<script type="text/javascript">

This script displays the email address in the browser. The email address is not clickable, and the nice thing is that it does not include the mailto attribute which is what email address harvesting programs are looking for. The bad thing is that the email address is still visible and can be easily parsed if the spam bot is set up to look for the @ symbol. The next step in our security cook-book is to split the email address into pieces.

<script type="text/javascript">
 document.write("foo" + "&#x0040" + "example" + "com")

In this example, the email harvester would need to be smart enough to join the individual strings and also to translate the &#x0040 entity into the @ symbol. (Note, how did we come up with the &#x0040? Take a look at the ASCII table and try our ASCII to hex converter.)

If you are still worried that the email harvester might strip out the " + " and reassemble the email link, there is always something more you can do. Variables can have information added to their existing contents and that new content can even include the existing variable. If you wanted to make the code more complicated, you could use something like the following:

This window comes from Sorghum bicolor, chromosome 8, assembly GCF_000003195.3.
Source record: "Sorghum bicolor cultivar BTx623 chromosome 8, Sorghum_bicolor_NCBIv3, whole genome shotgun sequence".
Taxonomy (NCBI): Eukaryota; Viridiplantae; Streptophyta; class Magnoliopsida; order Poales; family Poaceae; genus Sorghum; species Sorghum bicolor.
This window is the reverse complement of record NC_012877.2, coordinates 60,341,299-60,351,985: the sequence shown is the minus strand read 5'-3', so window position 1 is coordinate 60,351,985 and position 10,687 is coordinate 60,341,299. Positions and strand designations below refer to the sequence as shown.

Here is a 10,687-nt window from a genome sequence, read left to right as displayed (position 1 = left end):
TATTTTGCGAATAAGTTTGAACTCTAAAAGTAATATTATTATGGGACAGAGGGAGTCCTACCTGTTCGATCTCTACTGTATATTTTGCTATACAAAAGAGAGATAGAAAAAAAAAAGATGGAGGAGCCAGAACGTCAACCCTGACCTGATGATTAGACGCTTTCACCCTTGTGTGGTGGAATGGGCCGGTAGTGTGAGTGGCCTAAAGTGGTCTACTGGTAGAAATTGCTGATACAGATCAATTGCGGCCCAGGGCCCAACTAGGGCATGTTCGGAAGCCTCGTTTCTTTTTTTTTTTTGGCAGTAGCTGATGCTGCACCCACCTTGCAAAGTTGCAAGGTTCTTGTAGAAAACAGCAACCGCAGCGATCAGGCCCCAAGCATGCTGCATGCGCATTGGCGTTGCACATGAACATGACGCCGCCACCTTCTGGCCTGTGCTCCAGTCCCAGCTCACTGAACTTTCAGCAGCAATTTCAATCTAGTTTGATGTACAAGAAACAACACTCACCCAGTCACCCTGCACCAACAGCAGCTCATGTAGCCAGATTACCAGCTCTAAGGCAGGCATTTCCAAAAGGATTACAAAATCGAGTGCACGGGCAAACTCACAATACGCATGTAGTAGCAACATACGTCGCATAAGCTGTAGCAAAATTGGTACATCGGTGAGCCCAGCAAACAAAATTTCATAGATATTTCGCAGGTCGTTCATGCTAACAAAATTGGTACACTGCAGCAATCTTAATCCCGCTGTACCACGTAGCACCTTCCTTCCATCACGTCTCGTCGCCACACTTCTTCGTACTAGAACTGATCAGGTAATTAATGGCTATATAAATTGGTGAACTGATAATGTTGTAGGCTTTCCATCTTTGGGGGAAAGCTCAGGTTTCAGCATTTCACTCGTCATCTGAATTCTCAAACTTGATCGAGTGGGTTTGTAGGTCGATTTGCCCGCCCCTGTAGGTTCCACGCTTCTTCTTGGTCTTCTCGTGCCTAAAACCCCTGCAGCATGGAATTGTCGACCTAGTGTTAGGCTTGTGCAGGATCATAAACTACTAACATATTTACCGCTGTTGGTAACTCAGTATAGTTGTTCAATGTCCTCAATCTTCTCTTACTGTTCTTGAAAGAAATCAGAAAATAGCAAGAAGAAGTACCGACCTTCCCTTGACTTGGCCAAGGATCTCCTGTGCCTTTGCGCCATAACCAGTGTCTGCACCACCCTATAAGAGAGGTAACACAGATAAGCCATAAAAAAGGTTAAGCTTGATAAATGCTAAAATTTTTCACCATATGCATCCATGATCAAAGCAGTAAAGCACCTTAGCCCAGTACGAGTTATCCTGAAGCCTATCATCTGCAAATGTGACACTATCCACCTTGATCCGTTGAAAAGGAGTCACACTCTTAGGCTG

<script type="text/javascript">
var string1 = "foo";
var string2 = "@";
var string3 = "example";
var string4 = ".";
var string5 = "com";
var string6 = string1 + string2 + string3 + string4 + string5;
document.write("<a href=" + "mail" + "to:" + string1 + string2 + string3 + string4 + string5 + ">" + string6 + "</a>");

This looks pretty challenging for the email harvesting program, does it not? You can even combine this method with email faking and using images. Here is another example of what can be done in JavaScript.

<a href='javascript:window.location="mail"+"to:"+"foo"+"@"+"example"+"."+"com";'
onmouseover='window.status="mail"+"to:"+"foo"+"@"+"example"+"."+"com"; return true;'
onmouseout='window.status="";return true;'>Click here to send mail.</a>

The drawback of the JavaScript method is that the email address is visible on screen in browsers which support JavaScript only. Those browsers that have JavaScript turned off or do not support JavaScript would not display the email address at all.

Email address via CSS2 pseudo-element :after

Here is another great technique that you can use to prevent email address harvesting. First, you would define your CSS code:

.emailDiv:after { content:; }

The class can be defined either in the HEAD of your page or in your *.css file. You can of course substitute the @ symbol with an entity. Once you have your CSS defined, you would display your email address as follows: